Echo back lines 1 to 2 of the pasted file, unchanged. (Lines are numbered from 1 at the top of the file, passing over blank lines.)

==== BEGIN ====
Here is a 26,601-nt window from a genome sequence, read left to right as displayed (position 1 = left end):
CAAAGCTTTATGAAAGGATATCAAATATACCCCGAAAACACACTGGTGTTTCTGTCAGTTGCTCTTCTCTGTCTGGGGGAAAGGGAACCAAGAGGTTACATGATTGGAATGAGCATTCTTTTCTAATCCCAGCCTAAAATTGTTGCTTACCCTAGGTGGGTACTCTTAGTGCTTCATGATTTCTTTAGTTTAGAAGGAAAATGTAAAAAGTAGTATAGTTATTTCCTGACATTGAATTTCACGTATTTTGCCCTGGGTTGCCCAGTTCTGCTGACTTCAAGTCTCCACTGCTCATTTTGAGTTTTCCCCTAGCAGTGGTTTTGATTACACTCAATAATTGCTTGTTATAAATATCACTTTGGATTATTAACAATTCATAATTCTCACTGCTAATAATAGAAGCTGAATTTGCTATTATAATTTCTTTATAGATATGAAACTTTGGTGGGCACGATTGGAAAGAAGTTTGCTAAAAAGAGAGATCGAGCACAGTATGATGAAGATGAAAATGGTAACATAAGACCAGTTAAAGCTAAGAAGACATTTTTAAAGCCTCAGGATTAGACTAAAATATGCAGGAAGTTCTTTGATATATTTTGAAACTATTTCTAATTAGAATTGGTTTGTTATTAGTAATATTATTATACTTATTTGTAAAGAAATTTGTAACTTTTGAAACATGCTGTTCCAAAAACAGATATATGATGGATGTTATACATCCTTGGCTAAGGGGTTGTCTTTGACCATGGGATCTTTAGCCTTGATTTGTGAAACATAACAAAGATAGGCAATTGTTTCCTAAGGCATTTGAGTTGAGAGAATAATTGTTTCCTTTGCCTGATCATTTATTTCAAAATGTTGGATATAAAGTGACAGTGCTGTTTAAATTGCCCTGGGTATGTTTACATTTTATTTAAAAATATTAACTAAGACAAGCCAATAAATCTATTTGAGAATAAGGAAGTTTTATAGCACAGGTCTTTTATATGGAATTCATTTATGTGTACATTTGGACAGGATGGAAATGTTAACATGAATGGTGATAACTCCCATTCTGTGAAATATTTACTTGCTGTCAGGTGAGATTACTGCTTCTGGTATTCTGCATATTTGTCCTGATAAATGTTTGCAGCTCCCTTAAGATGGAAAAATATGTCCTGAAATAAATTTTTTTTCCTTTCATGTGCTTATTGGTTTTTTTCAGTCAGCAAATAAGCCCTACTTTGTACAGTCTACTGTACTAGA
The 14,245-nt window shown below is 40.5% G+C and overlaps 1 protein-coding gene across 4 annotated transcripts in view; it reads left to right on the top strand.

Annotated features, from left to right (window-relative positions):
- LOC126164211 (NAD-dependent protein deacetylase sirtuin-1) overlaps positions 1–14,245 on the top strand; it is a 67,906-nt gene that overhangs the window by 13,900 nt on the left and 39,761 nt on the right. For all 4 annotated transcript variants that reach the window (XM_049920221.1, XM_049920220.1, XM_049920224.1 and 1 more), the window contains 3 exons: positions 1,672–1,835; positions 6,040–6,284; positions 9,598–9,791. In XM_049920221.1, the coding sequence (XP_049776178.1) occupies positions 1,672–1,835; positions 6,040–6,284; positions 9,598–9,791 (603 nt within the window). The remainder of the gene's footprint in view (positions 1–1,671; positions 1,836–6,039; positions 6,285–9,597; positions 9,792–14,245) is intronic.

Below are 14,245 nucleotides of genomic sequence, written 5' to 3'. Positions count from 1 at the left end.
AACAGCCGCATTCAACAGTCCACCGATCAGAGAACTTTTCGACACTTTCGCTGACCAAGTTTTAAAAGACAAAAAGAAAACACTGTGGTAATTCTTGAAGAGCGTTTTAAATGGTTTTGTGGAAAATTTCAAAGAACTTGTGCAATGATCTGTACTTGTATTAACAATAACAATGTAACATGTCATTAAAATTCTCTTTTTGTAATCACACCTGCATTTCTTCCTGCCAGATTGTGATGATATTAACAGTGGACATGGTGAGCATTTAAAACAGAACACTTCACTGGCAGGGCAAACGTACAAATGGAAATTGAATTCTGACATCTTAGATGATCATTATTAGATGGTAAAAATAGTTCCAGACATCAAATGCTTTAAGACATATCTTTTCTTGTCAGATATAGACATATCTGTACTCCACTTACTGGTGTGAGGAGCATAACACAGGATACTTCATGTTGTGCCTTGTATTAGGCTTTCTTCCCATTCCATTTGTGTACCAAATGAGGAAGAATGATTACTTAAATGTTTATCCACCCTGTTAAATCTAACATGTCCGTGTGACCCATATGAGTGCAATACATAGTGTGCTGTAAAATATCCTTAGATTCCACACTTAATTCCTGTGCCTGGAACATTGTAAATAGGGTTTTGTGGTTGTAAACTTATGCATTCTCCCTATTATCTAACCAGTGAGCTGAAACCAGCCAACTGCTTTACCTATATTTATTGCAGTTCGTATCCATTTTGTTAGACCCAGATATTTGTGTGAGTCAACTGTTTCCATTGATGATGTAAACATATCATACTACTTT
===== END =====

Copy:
Here is a 26,601-nt window from a genome sequence, read left to right as displayed (position 1 = left end):
CAAAGCTTTATGAAAGGATATCAAATATACCCCGAAAACACACTGGTGTTTCTGTCAGTTGCTCTTCTCTGTCTGGGGGAAAGGGAACCAAGAGGTTACATGATTGGAATGAGCATTCTTTTCTAATCCCAGCCTAAAATTGTTGCTTACCCTAGGTGGGTACTCTTAGTGCTTCATGATTTCTTTAGTTTAGAAGGAAAATGTAAAAAGTAGTATAGTTATTTCCTGACATTGAATTTCACGTATTTTGCCCTGGGTTGCCCAGTTCTGCTGACTTCAAGTCTCCACTGCTCATTTTGAGTTTTCCCCTAGCAGTGGTTTTGATTACACTCAATAATTGCTTGTTATAAATATCACTTTGGATTATTAACAATTCATAATTCTCACTGCTAATAATAGAAGCTGAATTTGCTATTATAATTTCTTTATAGATATGAAACTTTGGTGGGCACGATTGGAAAGAAGTTTGCTAAAAAGAGAGATCGAGCACAGTATGATGAAGATGAAAATGGTAACATAAGACCAGTTAAAGCTAAGAAGACATTTTTAAAGCCTCAGGATTAGACTAAAATATGCAGGAAGTTCTTTGATATATTTTGAAACTATTTCTAATTAGAATTGGTTTGTTATTAGTAATATTATTATACTTATTTGTAAAGAAATTTGTAACTTTTGAAACATGCTGTTCCAAAAACAGATATATGATGGATGTTATACATCCTTGGCTAAGGGGTTGTCTTTGACCATGGGATCTTTAGCCTTGATTTGTGAAACATAACAAAGATAGGCAATTGTTTCCTAAGGCATTTGAGTTGAGAGAATAATTGTTTCCTTTGCCTGATCATTTATTTCAAAATGTTGGATATAAAGTGACAGTGCTGTTTAAATTGCCCTGGGTATGTTTACATTTTATTTAAAAATATTAACTAAGACAAGCCAATAAATCTATTTGAGAATAAGGAAGTTTTATAGCACAGGTCTTTTATATGGAATTCATTTATGTGTACATTTGGACAGGATGGAAATGTTAACATGAATGGTGATAACTCCCATTCTGTGAAATATTTACTTGCTGTCAGGTGAGATTACTGCTTCTGGTATTCTGCATATTTGTCCTGATAAATGTTTGCAGCTCCCTTAAGATGGAAAAATATGTCCTGAAATAAATTTTTTTTCCTTTCATGTGCTTATTGGTTTTTTTCAGTCAGCAAATAAGCCCTACTTTGTACAGTCTACTGTACTAGA